The food manufacturing industry is highly monitored and extensively regulated for good reason—the safety of everyone from end consumers to the manufacturers themselves is of utmost importance. Staying on top of the latest information and following tested procedures is vital to keeping an impeccable safety record. That’s why it helps to keep food safety guidelines on hand so all of the necessary contributors throughout the process of food manufacturing can keep them top of mind.
Here is a sample list of key areas where safety procedures are needed:
- Proper employee training
- Keeping machinery and equipment up-to-date
- Appropriate employee attire and personal protective equipment
- Safety features around the facility
- Cleaning processes for employees themselves as well as the equipment
It also helps to be constantly monitoring the techniques and processes being used during food manufacturing. Automating steps, developing new software, purchasing equipment, and other upgrades to the process can ultimately help two-fold: by building in safeguards aligned to food safety standards and also lowering the cost and/or time in the manufacturing process. Actually, make that three-fold—in addition to lowering the cost of the process, your manufacturing company can even receive some of its financial investment in these updates back via the R&D Tax Credit.
The R&D Tax Credit isn’t just reserved for big tech firms or large pharmaceutical companies. Activities in a variety of industries can potentially qualify for the R&D Tax Credit regardless of business size or type—including the food manufacturing industry. Depending on the circumstances, here are some of the activities that could qualify for valuable tax benefits.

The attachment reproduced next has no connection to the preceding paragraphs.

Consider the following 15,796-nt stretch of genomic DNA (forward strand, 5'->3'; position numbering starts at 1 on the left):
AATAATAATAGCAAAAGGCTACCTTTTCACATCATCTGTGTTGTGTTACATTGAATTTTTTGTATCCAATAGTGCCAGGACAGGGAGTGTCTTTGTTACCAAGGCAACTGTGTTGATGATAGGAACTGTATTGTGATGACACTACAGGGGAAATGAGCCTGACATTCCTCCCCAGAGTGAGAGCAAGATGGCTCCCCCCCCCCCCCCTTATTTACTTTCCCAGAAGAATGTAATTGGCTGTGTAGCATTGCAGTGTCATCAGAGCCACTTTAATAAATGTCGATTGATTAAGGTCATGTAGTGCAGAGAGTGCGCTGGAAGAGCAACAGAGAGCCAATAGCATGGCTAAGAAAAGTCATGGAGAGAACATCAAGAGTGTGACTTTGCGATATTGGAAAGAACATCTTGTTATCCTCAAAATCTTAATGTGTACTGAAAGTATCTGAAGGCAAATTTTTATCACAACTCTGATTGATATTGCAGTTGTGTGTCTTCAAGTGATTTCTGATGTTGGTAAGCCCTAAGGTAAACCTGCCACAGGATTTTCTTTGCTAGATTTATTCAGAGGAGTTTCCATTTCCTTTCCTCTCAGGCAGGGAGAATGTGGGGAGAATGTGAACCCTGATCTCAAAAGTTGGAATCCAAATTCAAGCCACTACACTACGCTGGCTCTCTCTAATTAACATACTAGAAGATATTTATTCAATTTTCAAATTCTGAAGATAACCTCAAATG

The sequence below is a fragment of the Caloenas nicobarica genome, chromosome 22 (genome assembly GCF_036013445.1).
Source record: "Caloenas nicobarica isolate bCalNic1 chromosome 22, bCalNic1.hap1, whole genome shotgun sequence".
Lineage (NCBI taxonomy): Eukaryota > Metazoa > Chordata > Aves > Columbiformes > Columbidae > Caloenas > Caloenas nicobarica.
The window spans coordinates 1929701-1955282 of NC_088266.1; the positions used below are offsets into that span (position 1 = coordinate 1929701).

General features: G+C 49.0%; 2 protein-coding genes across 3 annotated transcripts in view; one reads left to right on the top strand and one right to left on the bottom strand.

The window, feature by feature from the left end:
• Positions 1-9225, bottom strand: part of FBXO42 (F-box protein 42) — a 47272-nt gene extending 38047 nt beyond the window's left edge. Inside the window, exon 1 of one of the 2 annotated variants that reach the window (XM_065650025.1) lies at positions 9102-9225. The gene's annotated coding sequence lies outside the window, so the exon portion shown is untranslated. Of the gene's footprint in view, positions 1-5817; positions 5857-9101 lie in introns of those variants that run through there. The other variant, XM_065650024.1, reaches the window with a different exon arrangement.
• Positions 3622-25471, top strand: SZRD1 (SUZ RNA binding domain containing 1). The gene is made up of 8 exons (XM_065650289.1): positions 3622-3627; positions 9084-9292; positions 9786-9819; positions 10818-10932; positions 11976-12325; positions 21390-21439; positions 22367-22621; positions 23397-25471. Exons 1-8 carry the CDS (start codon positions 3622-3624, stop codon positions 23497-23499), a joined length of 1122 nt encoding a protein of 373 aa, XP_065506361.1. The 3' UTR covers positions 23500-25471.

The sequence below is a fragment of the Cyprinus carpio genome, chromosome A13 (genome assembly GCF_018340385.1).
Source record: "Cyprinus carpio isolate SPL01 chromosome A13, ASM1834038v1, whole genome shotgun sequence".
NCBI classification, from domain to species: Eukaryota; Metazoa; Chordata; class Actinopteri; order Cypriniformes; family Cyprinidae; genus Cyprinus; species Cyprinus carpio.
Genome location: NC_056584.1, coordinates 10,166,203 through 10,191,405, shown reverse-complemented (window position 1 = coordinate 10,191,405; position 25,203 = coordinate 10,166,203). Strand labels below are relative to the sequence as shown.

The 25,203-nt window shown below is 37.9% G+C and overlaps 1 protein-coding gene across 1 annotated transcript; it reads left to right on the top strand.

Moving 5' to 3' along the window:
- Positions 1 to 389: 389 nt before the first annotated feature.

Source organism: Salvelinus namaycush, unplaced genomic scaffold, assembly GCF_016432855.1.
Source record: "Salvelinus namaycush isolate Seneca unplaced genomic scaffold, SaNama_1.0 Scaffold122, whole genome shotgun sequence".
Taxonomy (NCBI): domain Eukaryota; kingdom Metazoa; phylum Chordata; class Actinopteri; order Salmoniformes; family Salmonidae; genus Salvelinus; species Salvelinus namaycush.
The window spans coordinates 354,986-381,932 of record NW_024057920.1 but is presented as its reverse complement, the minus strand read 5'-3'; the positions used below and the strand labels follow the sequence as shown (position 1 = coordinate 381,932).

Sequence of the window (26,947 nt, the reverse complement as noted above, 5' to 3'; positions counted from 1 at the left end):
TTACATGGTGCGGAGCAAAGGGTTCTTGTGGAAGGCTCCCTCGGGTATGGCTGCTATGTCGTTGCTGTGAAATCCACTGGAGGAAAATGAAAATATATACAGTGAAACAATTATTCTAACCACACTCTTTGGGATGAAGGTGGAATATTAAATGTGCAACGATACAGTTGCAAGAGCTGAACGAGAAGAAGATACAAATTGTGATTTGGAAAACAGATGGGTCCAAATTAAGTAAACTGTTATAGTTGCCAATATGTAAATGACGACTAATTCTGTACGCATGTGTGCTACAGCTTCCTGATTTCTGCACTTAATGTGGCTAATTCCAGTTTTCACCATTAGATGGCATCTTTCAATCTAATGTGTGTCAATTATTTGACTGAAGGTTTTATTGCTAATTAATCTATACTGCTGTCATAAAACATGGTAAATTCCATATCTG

- Developing recipe formulations for new products
- Developing new flavor profiles
- Improving existing formulations to extend shelf life
- Improving existing formulations to achieve specified nutritional requirements
- Improving products and processes to meet customer demands for ingredients to be "all natural" and free of colors and dyes
- Developing new production process specifications and techniques
- Developing new processes for mixing, batching sequences, and cooking temps
- Evaluating/installing new equipment and machinery
- Developing new packaging designs to provide enhanced or increased shelf life
- Producing prototype samples for testing and validation of new recipes
- Developing small batch to large batch testing validation processes
- Sourcing raw materials to meet customer requirements for health and safety
- Finding new raw materials when political, economic or natural disasters change the availability of these important raw materials
This extensive list only calls out some of the many potential activities that can qualify for the R&D Tax Credit. To qualify, the activity must pass the Four-Part Test.
The Four-Part Test
Once you’ve identified potential qualifying activities, run it through the Four-Part Test to verify. The four parts of the test are:
- Permitted Purpose. This is the activity intended to make or improve either a product or process that results in improved function, performance, reliability, quality or cost efficiency.
- Technical Uncertainty. This is the activity intended to eliminate technical uncertainty when developing or improving a product or process related to methodology, design, techniques, formulas or inventions.
- Process of Experimentation. This is the activity that includes a process of experimentation to eliminate or resolve technical uncertainty. During the process, various alternatives and approaches are evaluated by modeling, simulation, trial and error, prototyping and other methods.
- Technological in Nature. The process of experimentation must rely on the hard sciences (engineering, physics, biology, chemistry, computer science).
Understanding how what you’re already doing—or could be doing—to improve your processes applies to the R&D Tax Credit can mean more money for your business. If you’re not sure where to start, or still have questions, we’re here to help.